10 car companies make automatic brakes standard

chevrolet tahoe automatic braking
Automatic emergency braking technology being demonstrated on July 24 at General Motors' proving ground in Milford, Michigan.

Ten major car makers have agreed to make automatic braking technology a standard feature on all their vehicles.

These systems use radar, laser or cameras to sense an impending collision and automatically apply the brakes to prevent a crash or at least lessen its severity.

Audi, BMW, Ford (F), General Motors (GM), Mazda, Mercedes-Benz (DDAIY), Tesla (TSLA), Toyota (TM), Volkswagen (VLKAF) and Volvo will make this kind of technology available as standard equipment in all car, truck and SUV models they sell.

It's currently available, either as an option or as standard equipment, on mostly luxury cars and higher-end models. Combined, the manufacturers account for over half the new vehicles sold in the United States.

The announcement was made Friday by the U.S. National Highway Traffic Safety Administration and the private Insurance Institute for Highway Safety, an auto safety group financed by the insurance industry. The automakers are working with the agencies on a timeline for when the technology will be made standard on all models.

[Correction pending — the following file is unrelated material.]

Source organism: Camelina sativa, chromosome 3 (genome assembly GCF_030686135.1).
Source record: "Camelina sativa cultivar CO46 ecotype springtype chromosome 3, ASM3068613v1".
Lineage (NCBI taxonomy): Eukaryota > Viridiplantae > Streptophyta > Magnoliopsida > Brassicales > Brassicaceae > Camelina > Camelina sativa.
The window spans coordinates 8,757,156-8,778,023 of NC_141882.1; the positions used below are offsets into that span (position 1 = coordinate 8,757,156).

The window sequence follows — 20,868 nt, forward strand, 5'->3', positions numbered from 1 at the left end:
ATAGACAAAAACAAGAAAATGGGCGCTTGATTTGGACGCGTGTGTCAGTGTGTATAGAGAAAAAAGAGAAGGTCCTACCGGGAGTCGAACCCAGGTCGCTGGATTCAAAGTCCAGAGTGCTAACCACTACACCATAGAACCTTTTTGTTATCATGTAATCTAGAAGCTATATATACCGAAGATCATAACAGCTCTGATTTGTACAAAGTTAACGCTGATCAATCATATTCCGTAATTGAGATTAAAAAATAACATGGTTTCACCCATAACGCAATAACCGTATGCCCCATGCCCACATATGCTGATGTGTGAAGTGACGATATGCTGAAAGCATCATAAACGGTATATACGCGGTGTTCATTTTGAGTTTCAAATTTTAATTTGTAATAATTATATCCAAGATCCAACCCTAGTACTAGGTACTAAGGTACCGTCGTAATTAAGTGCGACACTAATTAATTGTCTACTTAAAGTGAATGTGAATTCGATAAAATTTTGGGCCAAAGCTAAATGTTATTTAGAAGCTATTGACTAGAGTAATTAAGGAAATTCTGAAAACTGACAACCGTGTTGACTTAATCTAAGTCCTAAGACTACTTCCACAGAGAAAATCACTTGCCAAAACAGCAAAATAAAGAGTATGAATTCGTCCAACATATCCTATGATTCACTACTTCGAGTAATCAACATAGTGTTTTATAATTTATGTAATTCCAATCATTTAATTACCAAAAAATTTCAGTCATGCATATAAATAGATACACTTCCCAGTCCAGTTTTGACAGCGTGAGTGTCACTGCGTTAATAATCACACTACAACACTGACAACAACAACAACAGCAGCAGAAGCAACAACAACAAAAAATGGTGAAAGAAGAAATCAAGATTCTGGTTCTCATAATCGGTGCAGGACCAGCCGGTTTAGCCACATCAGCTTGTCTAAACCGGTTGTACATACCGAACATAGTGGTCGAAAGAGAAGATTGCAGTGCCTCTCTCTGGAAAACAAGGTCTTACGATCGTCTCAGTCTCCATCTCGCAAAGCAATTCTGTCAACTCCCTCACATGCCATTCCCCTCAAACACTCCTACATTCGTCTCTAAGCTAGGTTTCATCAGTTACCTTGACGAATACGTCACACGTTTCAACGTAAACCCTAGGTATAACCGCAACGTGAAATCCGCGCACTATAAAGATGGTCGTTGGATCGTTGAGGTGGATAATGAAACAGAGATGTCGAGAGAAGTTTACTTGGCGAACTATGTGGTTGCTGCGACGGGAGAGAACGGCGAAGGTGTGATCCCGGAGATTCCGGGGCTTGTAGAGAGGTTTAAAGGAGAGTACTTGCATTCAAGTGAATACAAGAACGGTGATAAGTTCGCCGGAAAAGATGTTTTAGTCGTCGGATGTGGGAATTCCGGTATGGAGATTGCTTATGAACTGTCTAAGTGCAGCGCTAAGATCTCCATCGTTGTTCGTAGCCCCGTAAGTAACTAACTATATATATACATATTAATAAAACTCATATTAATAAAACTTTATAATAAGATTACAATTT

"Most crashes involve driver error," IIHS President Adrian Lund said. "This technology can compensate for the mistakes every driver makes because the systems are always on alert, monitoring the road ahead and never getting tired or distracted."

New smart car tech already saving lives
New smart car tech already saving lives

The technology is most effective at preventing rear-end collisions, an extremely common type of crash, that, in 2012, caused 1,700 deaths and 500,000 injuries, according to government statistics.

In June, the National Transportation Safety Board, a separate government agency, recommended that the automatic braking systems be made required on all new cars.

AEB systems can reduce auto insurance injury claims by as much as 35%, according IIHS research.

Electronic stability control, a system that uses computers to help drivers maintain control during skids, has been required on all new cars since the 2012 model year.

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